When Oscar-nominated cinematographer Rodrigo Prieto got a call from filmmaker Greta Gerwig to work on her next project, he was excited. He had been an admirer of her work, and was eager to work with her. But when she pitched her bubbly, 1950s musicals-inspired take on “Barbie,” he could not have been in a more different headspace — he was in Oklahoma prepping Martin Scorsese’s dark true crime drama “Killers of the Flower Moon.”
“It was hard for me to completely shift gears in such a tremendous way,” he admitted during an interview with TheWrap, but he was immediately intrigued and excited by Gerwig’s pitch for “Barbie,” and knew he wanted to do it before he even read Gerwig’s script. “I knew that she wasn’t going to do what you’d expect,” he said.
Prieto knew “Barbie” was special, but said no one could have predicted the cultural phenomenon the film has become. “I had a sense that it was going to probably be successful,” he said. “But I never imagined the scale of what it’s become.”
At $1.2 billion worldwide and $542 million domestic, the film has broken a number of box office records and is now the highest-grossing film domestically in the history of Warner Bros. Buoyed by positive reviews and strong word-of-mouth, its adoring fandom keeps expanding. That’s largely to do with the thoughtfulness with which Gerwig, Margot Robbie, Ryan Gosling and others approached the material, and Prieto said his early conversations with Gerwig were intensely focused on how to bring Barbie Land to life. Which in turn led to a set of rules that governed how they conjured this pink-coated dream.
“The first conversations were about this idea Greta had about authentic artificiality, and how she wanted to feel like we are in some sort of toy world, but not completely,” the “Brokeback Mountain” and “The Irishman” cinematographer recalled. “We started talking about this notion of being in a box in a way, of painted backdrops, of feeling the stage like you did in ‘The Wizard of Oz,’ and feeling that you’re in a studio.”
Read on as Prieto breaks down the challenges of bringing Barbie Land to life from a soundstage in London, how the visual approach changed once they got to the real world and the handmade quality that permeates the film.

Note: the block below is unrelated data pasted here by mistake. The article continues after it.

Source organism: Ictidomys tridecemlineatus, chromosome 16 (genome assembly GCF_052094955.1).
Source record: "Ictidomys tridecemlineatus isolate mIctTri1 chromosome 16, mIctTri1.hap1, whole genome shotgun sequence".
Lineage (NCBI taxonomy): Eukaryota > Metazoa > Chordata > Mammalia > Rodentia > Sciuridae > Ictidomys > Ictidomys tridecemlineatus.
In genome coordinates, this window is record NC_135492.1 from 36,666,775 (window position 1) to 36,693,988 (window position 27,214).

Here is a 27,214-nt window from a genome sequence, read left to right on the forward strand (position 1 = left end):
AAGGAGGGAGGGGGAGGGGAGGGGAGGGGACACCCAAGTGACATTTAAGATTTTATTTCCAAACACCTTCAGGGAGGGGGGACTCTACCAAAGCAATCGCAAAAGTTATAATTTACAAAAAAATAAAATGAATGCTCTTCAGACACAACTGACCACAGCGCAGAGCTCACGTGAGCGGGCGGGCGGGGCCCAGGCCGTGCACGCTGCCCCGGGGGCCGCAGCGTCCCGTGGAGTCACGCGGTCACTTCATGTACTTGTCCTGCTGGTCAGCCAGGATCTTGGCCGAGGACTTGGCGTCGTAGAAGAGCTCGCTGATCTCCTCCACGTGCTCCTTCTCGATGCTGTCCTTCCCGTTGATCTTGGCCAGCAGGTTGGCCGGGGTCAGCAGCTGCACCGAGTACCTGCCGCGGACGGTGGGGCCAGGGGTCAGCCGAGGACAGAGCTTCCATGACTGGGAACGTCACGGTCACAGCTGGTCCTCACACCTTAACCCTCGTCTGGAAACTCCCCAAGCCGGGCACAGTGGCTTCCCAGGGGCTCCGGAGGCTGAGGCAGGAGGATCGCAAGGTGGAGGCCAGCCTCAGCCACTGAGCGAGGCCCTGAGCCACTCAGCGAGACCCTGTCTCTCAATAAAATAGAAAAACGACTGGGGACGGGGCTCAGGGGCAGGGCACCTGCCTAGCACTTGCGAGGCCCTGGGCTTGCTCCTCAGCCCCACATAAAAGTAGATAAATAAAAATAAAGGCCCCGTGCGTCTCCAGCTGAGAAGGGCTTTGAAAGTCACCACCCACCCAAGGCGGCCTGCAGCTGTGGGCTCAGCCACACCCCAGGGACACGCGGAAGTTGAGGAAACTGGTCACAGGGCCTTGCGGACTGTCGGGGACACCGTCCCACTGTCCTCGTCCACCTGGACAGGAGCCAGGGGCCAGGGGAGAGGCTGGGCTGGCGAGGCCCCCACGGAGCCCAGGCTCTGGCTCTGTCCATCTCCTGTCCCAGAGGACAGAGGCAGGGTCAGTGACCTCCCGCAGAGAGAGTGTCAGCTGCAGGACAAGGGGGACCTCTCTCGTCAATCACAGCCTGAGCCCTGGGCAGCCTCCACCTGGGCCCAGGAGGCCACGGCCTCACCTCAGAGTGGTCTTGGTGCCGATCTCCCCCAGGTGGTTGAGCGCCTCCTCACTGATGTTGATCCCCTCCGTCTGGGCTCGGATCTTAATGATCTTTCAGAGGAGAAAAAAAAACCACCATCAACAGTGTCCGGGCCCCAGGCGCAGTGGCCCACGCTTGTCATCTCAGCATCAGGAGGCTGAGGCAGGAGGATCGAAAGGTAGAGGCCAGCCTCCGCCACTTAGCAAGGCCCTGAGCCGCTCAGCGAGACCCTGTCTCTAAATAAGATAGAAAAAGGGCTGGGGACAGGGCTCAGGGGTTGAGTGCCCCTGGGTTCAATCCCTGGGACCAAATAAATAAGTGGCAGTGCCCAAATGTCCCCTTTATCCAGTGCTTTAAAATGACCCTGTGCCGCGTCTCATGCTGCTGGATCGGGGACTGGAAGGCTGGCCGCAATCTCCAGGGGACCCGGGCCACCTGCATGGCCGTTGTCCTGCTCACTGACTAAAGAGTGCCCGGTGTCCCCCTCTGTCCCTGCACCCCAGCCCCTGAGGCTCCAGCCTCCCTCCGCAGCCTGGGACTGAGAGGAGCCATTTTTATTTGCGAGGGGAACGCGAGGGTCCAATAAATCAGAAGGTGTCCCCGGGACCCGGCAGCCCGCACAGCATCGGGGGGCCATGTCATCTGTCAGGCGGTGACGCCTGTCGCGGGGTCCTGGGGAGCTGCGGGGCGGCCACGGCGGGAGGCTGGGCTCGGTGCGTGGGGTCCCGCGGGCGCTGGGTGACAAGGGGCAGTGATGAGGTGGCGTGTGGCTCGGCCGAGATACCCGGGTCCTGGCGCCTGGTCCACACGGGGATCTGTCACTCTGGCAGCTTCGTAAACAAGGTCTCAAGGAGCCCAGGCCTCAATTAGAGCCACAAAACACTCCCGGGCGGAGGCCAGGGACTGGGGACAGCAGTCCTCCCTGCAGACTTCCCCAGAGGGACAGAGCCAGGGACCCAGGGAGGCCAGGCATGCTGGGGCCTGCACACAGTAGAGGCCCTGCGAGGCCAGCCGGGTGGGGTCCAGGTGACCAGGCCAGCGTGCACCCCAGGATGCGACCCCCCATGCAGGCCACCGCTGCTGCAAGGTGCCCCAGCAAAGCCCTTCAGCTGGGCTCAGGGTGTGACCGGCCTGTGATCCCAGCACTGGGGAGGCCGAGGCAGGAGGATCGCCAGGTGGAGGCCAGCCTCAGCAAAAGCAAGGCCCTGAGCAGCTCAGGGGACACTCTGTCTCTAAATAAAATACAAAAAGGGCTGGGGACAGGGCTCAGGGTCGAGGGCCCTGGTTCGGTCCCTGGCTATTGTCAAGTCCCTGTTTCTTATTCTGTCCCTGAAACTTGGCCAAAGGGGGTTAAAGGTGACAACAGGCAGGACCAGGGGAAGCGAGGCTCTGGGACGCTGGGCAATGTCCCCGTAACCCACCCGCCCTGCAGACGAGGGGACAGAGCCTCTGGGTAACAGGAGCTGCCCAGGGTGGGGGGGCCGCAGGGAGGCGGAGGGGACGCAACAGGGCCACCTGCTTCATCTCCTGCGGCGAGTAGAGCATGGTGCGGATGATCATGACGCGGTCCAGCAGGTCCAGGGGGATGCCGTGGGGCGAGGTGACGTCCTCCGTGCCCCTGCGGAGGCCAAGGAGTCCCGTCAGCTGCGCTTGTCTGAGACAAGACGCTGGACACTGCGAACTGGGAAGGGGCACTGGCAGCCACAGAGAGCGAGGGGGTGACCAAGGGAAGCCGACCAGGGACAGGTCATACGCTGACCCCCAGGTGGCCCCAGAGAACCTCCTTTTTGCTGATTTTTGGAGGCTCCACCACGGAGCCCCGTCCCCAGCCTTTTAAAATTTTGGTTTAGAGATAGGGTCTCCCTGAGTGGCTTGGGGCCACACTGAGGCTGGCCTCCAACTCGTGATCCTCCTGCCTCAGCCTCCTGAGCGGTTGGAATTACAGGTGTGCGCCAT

First of all, the film is such a massive success. Did you have an inkling it’d be this big?
Well no. I kind of always felt that it was going to be successful and never imagined to what extent, but I thought that it really had something for everybody. I had a sense that it was going to probably be successful, but no, frankly, I never imagined the scale of what it’s become. It’s pretty amazing. It’s becoming a cultural phenomenon.
I’m always fascinated by the early conversations between directors and cinematographers. What were your first conversations with Greta about “Barbie?”
The very first conversation I was involved in, I was in Bartlesville, Oklahoma, and was in prep on “Killers of the Flower Moon.” First, of course, it was my desire to work with Greta. Then she started telling me about the idea of her making a Barbie movie. I thought that was incredible. I knew that it was going to be something special, I knew that she wasn’t going to do what you’d expect. So immediately, not even having read the script, I knew that it was something that I’d be interested in. Then we started having a few conversations over Zoom, and (production designer) Sarah Greenwood was also involved in some of those, which was interesting because I was in the world of “Killers of the Flower Moon” so it was hard for me to completely shift gears in such a tremendous way.
The first thing was, what is Barbie Land? How will that look? How will it feel? The first conversations were about this idea Greta had about authentic artificiality, and how she wanted to feel like we are in some sort of toy world, but not completely. She didn’t want it to look like they were small necessarily. You want it to feel like it’s their world and it’s believable, but at the same time, she has a heavy influence from movies of the ’50s and musicals and “The Wizard of Oz” was a big influence. “Singin’ in the Rain,” movies of that ilk. “The Umbrellas of Cherbourg” was a big influence that I used as a lighting reference and for color. So we started talking about this notion of being in a box in a way, of painted backdrops, of feeling the stage like you did in “The Wizard of Oz,” and feeling that you’re in a studio. So I think our first conversations had to do with that and how to then distinguish the real world.
What are the unique challenges of shooting so much of this on a soundstage with that “artificial” sheen, while still making it cinematic?